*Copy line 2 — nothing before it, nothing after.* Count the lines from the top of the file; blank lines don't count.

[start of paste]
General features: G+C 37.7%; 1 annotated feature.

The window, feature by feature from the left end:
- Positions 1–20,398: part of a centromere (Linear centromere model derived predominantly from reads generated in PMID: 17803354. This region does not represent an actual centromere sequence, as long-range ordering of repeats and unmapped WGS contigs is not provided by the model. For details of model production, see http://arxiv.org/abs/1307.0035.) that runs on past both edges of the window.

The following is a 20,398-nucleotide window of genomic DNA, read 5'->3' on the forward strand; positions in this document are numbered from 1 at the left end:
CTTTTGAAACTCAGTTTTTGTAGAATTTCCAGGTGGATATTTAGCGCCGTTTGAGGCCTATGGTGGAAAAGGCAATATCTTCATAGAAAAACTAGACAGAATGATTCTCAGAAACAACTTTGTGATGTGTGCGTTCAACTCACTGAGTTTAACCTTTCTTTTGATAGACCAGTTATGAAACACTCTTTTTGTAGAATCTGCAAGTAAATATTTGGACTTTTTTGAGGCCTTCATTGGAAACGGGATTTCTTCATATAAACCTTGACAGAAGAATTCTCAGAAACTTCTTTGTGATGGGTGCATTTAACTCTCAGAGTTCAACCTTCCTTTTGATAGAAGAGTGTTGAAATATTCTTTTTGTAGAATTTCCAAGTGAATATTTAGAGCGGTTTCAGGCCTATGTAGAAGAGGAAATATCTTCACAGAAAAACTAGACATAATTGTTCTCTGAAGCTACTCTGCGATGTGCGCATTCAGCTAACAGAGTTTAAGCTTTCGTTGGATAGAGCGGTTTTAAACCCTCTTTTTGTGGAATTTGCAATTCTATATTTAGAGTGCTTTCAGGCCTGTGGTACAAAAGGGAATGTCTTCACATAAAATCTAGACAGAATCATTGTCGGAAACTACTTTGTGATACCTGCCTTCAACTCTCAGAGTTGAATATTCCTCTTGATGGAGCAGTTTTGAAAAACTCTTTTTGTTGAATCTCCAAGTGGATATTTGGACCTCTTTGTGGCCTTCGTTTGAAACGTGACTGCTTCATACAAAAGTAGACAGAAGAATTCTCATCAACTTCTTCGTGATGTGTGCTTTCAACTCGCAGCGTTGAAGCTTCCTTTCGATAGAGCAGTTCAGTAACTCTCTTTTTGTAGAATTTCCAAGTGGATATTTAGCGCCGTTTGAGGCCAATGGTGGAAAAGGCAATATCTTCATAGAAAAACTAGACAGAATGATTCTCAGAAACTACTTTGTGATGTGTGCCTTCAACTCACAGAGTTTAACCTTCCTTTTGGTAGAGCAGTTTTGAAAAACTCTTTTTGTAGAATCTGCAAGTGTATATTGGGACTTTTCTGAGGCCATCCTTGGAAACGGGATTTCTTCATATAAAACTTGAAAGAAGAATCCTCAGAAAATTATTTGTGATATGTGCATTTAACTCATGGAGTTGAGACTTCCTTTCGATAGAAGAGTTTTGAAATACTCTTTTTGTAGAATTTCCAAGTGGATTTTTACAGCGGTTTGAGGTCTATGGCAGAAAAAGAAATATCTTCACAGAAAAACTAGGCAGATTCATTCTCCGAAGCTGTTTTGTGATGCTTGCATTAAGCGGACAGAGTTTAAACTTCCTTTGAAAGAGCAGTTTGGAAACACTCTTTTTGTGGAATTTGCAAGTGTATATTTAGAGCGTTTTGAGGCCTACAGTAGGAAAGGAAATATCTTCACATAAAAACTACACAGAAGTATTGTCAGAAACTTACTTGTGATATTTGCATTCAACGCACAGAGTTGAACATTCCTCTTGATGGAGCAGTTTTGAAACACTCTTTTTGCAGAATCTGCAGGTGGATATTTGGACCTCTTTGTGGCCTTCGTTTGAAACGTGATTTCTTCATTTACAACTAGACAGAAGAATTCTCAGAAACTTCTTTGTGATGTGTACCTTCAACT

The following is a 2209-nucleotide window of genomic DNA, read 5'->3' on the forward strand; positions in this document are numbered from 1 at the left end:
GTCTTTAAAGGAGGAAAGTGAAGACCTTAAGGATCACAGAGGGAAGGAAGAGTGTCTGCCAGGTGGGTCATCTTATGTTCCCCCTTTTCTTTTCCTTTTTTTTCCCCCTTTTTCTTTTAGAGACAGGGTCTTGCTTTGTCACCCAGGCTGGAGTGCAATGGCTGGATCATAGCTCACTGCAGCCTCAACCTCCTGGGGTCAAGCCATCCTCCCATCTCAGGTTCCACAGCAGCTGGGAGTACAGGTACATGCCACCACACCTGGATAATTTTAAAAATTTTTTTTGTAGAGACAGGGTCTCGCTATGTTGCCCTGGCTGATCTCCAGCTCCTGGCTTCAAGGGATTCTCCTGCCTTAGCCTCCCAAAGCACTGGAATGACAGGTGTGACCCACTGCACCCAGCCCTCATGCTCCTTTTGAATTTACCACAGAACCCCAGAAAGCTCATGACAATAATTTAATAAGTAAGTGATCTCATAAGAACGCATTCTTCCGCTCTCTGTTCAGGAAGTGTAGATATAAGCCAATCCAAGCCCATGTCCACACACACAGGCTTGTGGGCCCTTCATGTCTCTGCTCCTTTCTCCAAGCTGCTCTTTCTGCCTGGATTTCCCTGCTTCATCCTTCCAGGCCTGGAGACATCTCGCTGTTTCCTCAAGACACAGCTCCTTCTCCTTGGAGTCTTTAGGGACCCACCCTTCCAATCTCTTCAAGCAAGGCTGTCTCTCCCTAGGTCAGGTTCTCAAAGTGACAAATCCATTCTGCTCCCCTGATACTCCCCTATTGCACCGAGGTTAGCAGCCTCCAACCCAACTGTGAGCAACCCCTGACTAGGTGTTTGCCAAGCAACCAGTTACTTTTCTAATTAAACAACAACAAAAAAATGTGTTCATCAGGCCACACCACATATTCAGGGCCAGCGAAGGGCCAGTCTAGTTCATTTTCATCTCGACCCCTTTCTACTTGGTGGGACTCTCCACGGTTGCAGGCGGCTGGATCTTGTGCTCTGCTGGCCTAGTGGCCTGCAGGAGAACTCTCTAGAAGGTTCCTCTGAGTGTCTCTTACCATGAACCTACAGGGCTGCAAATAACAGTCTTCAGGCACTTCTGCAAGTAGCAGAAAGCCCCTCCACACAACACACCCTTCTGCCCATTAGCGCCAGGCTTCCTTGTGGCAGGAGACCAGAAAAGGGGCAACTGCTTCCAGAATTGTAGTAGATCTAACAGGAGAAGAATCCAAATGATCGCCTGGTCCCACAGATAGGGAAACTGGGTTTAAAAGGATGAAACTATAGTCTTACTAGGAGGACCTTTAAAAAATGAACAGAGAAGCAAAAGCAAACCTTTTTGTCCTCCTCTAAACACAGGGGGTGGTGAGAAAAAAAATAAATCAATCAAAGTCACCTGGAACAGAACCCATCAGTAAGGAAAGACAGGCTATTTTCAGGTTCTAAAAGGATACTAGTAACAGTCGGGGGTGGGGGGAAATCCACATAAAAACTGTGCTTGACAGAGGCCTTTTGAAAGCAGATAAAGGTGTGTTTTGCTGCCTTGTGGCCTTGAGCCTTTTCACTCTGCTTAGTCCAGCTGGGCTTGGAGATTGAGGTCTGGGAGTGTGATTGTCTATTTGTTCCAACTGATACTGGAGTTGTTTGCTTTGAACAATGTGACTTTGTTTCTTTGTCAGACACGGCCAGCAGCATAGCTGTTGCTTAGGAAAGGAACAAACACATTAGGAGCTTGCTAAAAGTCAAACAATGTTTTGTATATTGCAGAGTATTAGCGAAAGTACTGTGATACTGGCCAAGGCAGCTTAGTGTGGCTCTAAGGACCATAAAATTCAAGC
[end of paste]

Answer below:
The window, feature by feature from the left end: